Sunday, February 28, 2021

Maxwell schools not returning to full day 

Gov. Gavin Newsom has proposed spending $2 billion to get California schools K-12 students back into the classroom by early spring. 

The governor announced the plan on Dec. 30, after acknowledging the lack of access to in-person instruction is affecting children’s learning, health, and social-emotional well-being. 

Many California schools have already opened and have plans to resume full day instructions by early to mid-February. Maxwell Unified School District had planned to resume full day instruction on Feb. 1, but the teachers announced Jan. 13 that they were unwilling to return to face-to-face, full-day instruction until they are vaccinated, active cases of COVID-19 cases in Colusa County plateau, and all custodial and support positions are filled. 

While school officials said they understood the union’s concern and their risk for COVID-19 transmission and illness, their self-classification as non-essential workers, in a community in which most people have remained on the job, only served to further frustrate students, parents, and district leaders who believe that remote learning, limited instruction, and lack of social interaction have failed to provide students with an adequate education. 

“We’re here to educate kids,” said Board President Kelly Haywood. “That’s what we’re here for. They’re getting jipped on so many levels, and it’s just not healthy for the kids; it’s not healthy for anyone.”

California school districts across the state said moving ahead to reopen schools is based on a November 2020 report from the federal Centers for Disease Control and Prevention that reported, nationally, the proportion of mental health-related visits to hospitals and emergency departments for children aged 5-11 year and adolescents aged 12-17 years increased by approximately 24 percent and 31 percent, respectively, compared with those in 2019.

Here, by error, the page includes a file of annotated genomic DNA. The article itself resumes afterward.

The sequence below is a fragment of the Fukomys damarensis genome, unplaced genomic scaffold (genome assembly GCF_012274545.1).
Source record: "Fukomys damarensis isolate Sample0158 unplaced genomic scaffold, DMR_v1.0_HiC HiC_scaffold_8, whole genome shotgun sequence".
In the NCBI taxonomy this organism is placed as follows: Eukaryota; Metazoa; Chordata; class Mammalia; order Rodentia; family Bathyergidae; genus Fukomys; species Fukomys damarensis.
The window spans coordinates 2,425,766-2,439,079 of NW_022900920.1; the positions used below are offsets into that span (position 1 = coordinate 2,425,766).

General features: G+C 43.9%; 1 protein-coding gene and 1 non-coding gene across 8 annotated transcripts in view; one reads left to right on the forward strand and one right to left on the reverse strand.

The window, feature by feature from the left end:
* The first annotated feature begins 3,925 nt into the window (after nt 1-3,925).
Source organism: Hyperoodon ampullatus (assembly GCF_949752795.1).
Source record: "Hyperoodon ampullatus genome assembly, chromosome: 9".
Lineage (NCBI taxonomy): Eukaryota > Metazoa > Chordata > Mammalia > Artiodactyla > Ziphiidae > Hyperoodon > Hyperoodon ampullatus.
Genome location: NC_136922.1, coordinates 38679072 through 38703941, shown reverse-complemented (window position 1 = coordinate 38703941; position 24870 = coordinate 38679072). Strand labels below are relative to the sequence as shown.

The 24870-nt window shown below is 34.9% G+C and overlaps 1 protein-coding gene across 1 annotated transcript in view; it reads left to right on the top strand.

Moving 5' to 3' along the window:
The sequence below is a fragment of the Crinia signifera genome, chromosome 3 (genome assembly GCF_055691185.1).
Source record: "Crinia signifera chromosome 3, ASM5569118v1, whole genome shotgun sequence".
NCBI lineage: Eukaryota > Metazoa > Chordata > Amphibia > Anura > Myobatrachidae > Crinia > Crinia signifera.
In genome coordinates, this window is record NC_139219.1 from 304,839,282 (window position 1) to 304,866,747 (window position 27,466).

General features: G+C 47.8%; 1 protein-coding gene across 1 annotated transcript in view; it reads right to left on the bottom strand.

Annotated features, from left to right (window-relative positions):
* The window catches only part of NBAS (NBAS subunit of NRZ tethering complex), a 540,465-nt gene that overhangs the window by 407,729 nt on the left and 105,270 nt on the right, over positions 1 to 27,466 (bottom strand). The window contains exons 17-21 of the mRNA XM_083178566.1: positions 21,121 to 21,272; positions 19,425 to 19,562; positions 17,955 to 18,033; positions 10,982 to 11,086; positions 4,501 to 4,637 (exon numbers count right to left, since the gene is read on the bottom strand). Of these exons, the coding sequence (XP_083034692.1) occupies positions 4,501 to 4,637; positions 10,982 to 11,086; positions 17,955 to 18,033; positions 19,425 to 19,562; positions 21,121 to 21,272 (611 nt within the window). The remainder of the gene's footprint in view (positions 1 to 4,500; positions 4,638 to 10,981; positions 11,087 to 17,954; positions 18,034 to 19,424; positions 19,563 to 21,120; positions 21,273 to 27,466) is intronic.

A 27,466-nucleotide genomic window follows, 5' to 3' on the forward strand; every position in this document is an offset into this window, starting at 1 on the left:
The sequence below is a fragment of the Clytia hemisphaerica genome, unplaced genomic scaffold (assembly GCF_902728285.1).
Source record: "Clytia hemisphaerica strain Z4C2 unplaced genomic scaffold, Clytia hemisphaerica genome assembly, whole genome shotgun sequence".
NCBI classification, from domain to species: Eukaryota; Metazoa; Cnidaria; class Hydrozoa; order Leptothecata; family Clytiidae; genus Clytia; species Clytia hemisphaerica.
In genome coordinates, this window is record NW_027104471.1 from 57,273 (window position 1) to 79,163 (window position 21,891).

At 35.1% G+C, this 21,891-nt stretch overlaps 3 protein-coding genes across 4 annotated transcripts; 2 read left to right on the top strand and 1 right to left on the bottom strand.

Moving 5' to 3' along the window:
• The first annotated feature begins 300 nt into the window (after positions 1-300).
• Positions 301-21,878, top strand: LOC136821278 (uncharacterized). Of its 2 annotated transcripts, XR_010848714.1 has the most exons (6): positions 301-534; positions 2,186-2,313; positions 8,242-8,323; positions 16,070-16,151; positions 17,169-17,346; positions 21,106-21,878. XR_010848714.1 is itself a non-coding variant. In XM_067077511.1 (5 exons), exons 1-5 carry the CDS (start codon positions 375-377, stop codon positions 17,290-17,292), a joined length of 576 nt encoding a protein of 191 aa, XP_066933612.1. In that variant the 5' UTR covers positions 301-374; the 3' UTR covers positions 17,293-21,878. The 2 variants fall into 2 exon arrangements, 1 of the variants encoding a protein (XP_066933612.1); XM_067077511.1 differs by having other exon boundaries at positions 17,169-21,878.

“The CDC, the health people, everyone has come out and said kids need to be in school,” Haywood said. “They are just not getting the education and the quality of education that they deserve. I understand that teachers are conserned about getting the coronavirus, but we have doctors and nurses and people in hospitals going to work everyday because that is what their job is: to show up and care for sick people.” 

Newsom said he would like to see all schools open by mid-February, with distance learning still an option for parents and students, and has requested $2 billion in one-time Proposition 98 General Fund dollars be available at the beginning of February to augment resources for schools to offer in-person instruction safely. The funding is to be available on a per-public basis for all county schools, school districts, and charter schools that are open for in-person by specific dates. 

According to Newsom, the funding can be used for any purpose that supports in-person instruction, including expanding COVID-19 testing to teachers and students, purchasing personal protective equipment, improving ventilation and safety for indoor and outdoor learning spaces, for social and mental health, and for salaries for teachers and classified staff providing and supporting in-person instruction. 

“Offering as many California students in-person instruction as safely and as quickly as possible must be a team effort,” said Assemblymember Patrick O’Donnell, D-Long Beach, who chairs the Assembly Education Committee, in a statement. “All of us agree that, even during a global pandemic, learning is non-negotiable, and students learn best when they can be safely receiving instruction in school.”